Did Frozen's Elsa move to Massachusetts? Based on the photos, she would like the weather these days.
The concept of a "frozen wave" may seem paradoxical, but they are the result of specific environmental factors, including the temperature of the air and water and the pattern of movement in the water. While fresh water freezes at 32 degrees Fahrenheit, sea water, due to its salt content, freezes at 28.4 degrees Fahrenheit.
Sea ice covers 15% of the earth's water at some point in the year, according to the National Oceanic and Atmospheric Administration. So when this happens, like when it did recently in Nantucket, loose needle-like ice crystals called frazil begin to form. As that happens, salt, which doesn't freeze, gets left behind. So, in addition to looking like a frozen wave, after a while the ice that forms actually becomes drinkable.
Aside from the temperature, the motion of the ocean matters for how the frozen waves appear, according to the National Snow and Ice Data Center. If the Nantucket shoreline was calm, then the ice that formed on top would have been smooth and dark at first, getting whiter as it thickened. But because the water was in perpetual motion, the frazil ice formed little ice patches that bump into each other and give rise to the slushy appearance. Eventually, if the temperature remains low long enough, the patches fuse to form a sheet.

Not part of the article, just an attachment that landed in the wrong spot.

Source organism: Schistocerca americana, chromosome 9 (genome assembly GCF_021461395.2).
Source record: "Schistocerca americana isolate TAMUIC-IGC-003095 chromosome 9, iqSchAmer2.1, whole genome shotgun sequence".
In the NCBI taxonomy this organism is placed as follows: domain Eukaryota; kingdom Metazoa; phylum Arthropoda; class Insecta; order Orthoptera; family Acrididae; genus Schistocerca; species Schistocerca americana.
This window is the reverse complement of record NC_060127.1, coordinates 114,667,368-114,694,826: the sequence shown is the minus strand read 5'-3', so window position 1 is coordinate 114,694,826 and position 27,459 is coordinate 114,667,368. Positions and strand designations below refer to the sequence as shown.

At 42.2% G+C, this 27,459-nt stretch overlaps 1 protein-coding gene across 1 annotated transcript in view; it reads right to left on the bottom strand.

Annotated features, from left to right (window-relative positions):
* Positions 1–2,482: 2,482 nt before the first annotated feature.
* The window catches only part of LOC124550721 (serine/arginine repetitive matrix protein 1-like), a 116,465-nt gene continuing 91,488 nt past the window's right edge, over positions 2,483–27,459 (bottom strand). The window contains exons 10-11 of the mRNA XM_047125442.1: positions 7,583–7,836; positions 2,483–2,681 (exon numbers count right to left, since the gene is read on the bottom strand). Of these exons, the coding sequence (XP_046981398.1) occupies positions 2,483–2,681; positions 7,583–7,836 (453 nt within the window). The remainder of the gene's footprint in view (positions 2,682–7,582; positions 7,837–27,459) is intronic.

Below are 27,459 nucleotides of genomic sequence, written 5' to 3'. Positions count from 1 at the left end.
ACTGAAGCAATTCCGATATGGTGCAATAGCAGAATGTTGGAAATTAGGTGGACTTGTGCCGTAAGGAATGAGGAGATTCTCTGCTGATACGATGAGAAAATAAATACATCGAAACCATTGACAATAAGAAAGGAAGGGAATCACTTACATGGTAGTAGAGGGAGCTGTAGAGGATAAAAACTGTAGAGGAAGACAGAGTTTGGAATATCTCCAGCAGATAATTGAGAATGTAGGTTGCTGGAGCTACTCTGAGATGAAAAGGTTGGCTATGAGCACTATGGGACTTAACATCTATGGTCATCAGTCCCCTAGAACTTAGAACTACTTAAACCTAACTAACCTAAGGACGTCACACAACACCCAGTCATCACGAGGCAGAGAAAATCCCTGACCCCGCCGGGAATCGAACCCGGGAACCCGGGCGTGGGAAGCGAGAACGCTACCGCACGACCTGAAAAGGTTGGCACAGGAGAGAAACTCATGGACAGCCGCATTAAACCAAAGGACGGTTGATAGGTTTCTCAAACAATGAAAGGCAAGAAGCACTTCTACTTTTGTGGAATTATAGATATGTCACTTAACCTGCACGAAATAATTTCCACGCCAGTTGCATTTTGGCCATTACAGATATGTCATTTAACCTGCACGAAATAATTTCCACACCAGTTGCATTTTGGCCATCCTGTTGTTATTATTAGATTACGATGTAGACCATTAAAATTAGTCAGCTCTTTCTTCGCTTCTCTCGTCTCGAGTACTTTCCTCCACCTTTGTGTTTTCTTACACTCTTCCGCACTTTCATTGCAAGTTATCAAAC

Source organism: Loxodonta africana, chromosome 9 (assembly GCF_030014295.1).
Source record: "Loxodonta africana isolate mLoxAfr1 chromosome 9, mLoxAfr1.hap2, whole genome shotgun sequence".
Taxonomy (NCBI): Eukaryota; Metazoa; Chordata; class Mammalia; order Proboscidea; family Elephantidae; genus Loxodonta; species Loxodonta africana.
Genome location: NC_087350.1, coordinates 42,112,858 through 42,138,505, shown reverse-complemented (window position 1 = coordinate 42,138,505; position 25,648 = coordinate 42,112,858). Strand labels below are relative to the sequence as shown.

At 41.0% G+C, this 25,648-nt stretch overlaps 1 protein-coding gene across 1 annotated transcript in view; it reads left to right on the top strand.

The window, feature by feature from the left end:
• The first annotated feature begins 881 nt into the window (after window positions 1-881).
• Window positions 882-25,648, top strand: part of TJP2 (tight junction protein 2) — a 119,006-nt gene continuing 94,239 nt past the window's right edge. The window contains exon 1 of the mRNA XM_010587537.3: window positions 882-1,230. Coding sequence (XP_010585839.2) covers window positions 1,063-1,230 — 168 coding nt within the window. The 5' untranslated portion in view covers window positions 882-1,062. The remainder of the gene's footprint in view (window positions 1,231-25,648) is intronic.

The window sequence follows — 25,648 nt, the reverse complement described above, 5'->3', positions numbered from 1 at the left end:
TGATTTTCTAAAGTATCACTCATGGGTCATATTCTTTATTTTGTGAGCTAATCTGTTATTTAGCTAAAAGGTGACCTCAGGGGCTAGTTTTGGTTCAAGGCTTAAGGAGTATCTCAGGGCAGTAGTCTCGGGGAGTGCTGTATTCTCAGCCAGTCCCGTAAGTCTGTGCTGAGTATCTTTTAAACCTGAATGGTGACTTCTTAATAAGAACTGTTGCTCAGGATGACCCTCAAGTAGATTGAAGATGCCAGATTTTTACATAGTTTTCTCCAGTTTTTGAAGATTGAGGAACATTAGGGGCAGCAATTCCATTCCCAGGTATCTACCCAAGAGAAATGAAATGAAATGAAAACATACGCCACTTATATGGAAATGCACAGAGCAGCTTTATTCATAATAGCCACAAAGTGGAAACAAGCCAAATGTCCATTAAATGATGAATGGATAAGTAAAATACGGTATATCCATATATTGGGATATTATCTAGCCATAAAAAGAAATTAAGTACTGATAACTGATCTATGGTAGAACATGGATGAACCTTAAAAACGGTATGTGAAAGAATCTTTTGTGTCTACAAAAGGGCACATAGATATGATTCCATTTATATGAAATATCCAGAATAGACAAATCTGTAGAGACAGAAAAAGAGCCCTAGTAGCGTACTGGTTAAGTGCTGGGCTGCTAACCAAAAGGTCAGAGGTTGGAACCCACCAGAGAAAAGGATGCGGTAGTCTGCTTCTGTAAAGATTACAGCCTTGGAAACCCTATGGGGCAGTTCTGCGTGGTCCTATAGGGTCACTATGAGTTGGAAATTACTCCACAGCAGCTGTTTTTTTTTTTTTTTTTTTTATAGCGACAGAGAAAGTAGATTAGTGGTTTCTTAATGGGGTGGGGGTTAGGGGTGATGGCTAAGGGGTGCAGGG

Sea ice is more commonly found in polar oceans like the ones that surround the Arctic and Antarctica, where it helps to regulate the earth's climate. The National Snow and Ice Data center reports that "sea ice covers 25 million square kilometers of the planet's surface, or two and a half times the area of Canada."
While the frozen waves grace the shorelines of Nantucket, where the temperatures will inevitably increase as the seasons change (unless the ice queen really is in town), luckily we have photographers like Nimerfroh willing to brave the cold and deliver us such icy treats.